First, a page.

It was so fun. I probably felled 20 trees and even managed to make three or four felling cuts that didn't bring embarrassment and shame to the point where I needed to re-cut the stump to hide the incriminating evidence. I'm posting those here (see below). Also, the video is not bad. I didn't make a totally even back cut, which is why the tree twisted a little on the way down. My technique still has a long way to go. By the time the lot is fully cleared I hope to be intermediate.
While I'm trying to line up a well, septic, foundation, and ... a *driveway*, my wife insisted on me laying out the kitchen. 🤔
We have a galley kitchen in our Edina house and love it. So, much like we're copying our current den, we're trying to copy our current kitchen, too.
Somehow my drawing ended up having 11' between posts, and 9' of wall against the stairs, which makes this layout math so simple even I can figure it out.
On the exterior wall, left-to-right, is a 2' pantry, 1.5' dishwasher, 2' sink, 2x 1.5' cabinets, and a 2.5' fridge.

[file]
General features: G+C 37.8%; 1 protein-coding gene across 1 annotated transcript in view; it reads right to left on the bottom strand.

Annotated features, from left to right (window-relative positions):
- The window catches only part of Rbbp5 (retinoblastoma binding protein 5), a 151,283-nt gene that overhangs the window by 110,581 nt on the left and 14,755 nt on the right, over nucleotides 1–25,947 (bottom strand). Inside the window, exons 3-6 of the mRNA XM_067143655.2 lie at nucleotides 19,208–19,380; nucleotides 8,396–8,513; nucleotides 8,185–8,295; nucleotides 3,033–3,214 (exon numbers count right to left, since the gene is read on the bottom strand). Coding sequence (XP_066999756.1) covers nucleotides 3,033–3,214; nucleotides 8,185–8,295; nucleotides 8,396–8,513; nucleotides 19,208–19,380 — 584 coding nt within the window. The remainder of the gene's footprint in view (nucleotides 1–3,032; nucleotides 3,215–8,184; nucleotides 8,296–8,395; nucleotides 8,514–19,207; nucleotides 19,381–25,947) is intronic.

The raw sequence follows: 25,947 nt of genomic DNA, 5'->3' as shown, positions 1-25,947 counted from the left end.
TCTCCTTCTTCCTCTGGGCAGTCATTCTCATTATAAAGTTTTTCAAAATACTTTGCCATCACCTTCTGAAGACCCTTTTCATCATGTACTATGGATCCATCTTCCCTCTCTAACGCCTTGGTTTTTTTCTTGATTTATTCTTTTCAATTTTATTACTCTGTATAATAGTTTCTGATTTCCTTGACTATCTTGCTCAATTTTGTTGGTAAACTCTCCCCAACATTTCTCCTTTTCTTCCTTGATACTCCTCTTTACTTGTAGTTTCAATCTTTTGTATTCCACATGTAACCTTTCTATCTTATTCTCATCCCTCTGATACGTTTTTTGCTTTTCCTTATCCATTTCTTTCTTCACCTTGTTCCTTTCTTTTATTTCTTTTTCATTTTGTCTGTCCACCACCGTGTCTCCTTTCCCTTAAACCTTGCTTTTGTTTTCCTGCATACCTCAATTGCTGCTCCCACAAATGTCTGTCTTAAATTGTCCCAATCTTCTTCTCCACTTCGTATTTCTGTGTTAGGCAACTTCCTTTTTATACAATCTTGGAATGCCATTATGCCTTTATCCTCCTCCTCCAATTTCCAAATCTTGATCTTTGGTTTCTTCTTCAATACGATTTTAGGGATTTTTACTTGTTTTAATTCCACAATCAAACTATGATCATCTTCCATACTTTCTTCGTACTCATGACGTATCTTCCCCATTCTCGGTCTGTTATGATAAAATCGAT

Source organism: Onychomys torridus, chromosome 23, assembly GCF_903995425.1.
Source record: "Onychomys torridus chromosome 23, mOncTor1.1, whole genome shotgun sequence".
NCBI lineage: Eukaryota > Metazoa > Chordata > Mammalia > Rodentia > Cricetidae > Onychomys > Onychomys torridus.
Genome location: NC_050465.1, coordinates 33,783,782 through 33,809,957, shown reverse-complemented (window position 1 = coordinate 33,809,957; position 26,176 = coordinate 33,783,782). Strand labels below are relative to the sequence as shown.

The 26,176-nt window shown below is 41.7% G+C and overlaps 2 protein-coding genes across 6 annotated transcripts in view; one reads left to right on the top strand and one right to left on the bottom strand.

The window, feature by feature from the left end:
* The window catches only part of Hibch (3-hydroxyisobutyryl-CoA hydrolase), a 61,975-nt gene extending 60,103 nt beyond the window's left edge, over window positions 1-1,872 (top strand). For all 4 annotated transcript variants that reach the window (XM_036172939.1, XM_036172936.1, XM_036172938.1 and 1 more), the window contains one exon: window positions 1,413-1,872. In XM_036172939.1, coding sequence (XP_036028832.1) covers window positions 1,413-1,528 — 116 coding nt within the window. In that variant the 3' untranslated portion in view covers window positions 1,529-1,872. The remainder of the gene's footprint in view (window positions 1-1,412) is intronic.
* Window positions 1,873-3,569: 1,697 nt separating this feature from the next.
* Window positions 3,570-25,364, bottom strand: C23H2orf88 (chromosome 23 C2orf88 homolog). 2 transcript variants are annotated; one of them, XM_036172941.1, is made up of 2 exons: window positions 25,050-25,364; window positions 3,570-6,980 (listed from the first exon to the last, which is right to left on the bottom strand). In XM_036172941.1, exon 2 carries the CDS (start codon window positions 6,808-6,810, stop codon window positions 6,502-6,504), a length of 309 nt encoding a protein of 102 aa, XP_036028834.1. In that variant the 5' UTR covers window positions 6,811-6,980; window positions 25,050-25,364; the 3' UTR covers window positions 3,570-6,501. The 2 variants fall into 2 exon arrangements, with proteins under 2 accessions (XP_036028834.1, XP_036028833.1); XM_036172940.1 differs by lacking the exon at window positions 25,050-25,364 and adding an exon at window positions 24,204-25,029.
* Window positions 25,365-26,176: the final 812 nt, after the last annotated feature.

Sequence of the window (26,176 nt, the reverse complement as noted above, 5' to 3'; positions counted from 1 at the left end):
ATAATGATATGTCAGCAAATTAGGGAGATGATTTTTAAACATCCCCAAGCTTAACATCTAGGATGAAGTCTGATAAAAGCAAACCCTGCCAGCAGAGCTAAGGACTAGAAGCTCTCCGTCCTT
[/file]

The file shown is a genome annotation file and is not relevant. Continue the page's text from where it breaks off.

Explanation and rationale:
"Kitchen work line." We don't really cook, so more important for us than a "kitchen work triangle" is a "kitchen work *line*" running from the fridge to the sink. 99.5% of our takeout is unpacked in this space, as evidenced by the wear pattern patina on the floor. (It's at least as patinaed as the space in front of the sink.) Having 36" of counter-top between fridge and sink, with two silverware/knife/utensil drawers below is incredibly handy and efficient. I don't think I would build a kitchen without this setup.
Windows where cabinets should be. On a .25 acre urban or inner-ring suburban lot, the kitchen often ends up looking into your neighbor's living room, so a single window above the sink is about all you want. Even though this wall is facing east (the non-water view), there are a lot fewer neighbors to see, so we're sacrificing shelves/cabinets for glass.
Signature refrigerator. This was unintentional, but the refrigerator is turning out to be a focal point not just for the kitchen but for the entire MVC. It's in view at every turn, so in the drawing now is a ridiculously expensive 30" Sub-Zero with a glass door. We plan on offsetting this expense by doing IKEA cabinets. 😉
On the 9' wall is a 1' cabinet, a 2' range, and 3x 2' cabinets. We'll put all our plates and glassware on 3 floating shelves made from some of the trees I cut down.
Explanation and rationale:
Baby *does* get put in a corner. We use our current range for scrambled eggs and frozen pizza, so we're going with a mini 24"-wide range, sacrificing symmetry, and getting it off to the side to make room for ~6'-wide shelves.